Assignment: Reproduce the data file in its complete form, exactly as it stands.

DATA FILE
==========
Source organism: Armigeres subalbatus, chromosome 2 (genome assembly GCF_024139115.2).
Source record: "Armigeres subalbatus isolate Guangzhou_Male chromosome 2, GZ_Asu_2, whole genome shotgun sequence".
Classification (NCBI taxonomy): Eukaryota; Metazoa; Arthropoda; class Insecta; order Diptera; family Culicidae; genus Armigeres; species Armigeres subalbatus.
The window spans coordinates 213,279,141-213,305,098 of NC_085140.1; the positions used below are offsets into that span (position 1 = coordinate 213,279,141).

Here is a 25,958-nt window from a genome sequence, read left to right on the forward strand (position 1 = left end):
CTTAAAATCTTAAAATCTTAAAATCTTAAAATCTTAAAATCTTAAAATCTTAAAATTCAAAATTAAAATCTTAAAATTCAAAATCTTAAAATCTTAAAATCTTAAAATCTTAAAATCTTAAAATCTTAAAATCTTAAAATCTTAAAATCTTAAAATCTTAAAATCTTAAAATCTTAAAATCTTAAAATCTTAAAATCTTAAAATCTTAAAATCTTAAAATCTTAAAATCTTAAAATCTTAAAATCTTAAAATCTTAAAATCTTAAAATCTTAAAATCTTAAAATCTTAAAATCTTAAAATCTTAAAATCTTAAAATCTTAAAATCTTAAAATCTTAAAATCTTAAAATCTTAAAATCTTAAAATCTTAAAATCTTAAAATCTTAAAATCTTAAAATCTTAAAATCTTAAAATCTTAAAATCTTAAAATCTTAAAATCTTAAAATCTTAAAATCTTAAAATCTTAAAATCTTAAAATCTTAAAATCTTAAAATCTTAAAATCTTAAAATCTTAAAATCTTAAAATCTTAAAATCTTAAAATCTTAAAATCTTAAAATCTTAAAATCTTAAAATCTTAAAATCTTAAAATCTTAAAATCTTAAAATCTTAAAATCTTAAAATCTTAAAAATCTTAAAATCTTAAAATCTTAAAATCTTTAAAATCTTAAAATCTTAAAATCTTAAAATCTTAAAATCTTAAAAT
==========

Source organism: Armigeres subalbatus, chromosome 2 (genome assembly GCF_024139115.2).
Source record: "Armigeres subalbatus isolate Guangzhou_Male chromosome 2, GZ_Asu_2, whole genome shotgun sequence".
Classification (NCBI taxonomy): Eukaryota; Metazoa; Arthropoda; class Insecta; order Diptera; family Culicidae; genus Armigeres; species Armigeres subalbatus.
The window spans coordinates 213,279,141-213,305,098 of NC_085140.1; the positions used below are offsets into that span (position 1 = coordinate 213,279,141).

Here is a 25,958-nt window from a genome sequence, read left to right on the forward strand (position 1 = left end):
CTTAAAATCTTAAAATCTTAAAATCTTAAAATCTTAAAATCTTAAAATCTTAAAATTCAAAATTAAAATCTTAAAATTCAAAATCTTAAAATCTTAAAATCTTAAAATCTTAAAATCTTAAAATCTTAAAATCTTAAAATCTTAAAATCTTAAAATCTTAAAATCTTAAAATCTTAAAATCTTAAAATCTTAAAATCTTAAAATCTTAAAATCTTAAAATCTTAAAATCTTAAAATCTTAAAATCTTAAAATCTTAAAATCTTAAAATCTTAAAATCTTAAAATCTTAAAATCTTAAAATCTTAAAATCTTAAAATCTTAAAATCTTAAAATCTTAAAATCTTAAAATCTTAAAATCTTAAAATCTTAAAATCTTAAAATCTTAAAATCTTAAAATCTTAAAATCTTAAAATCTTAAAATCTTAAAATCTTAAAATCTTAAAATCTTAAAATCTTAAAATCTTAAAATCTTAAAATCTTAAAATCTTAAAATCTTAAAATCTTAAAATCTTAAAATCTTAAAATCTTAAAATCTTAAAATCTTAAAATCTTAAAATCTTAAAATCTTAAAATCTTAAAATCTTAAAATCTTAAAATCTTAAAATCTTAAAATCTTAAAATCTTAAAAATCTTAAAATCTTAAAATCTTAAAATCTTTAAAATCTTAAAATCTTAAAATCTTAAAATCTTAAAATCTTAAAAT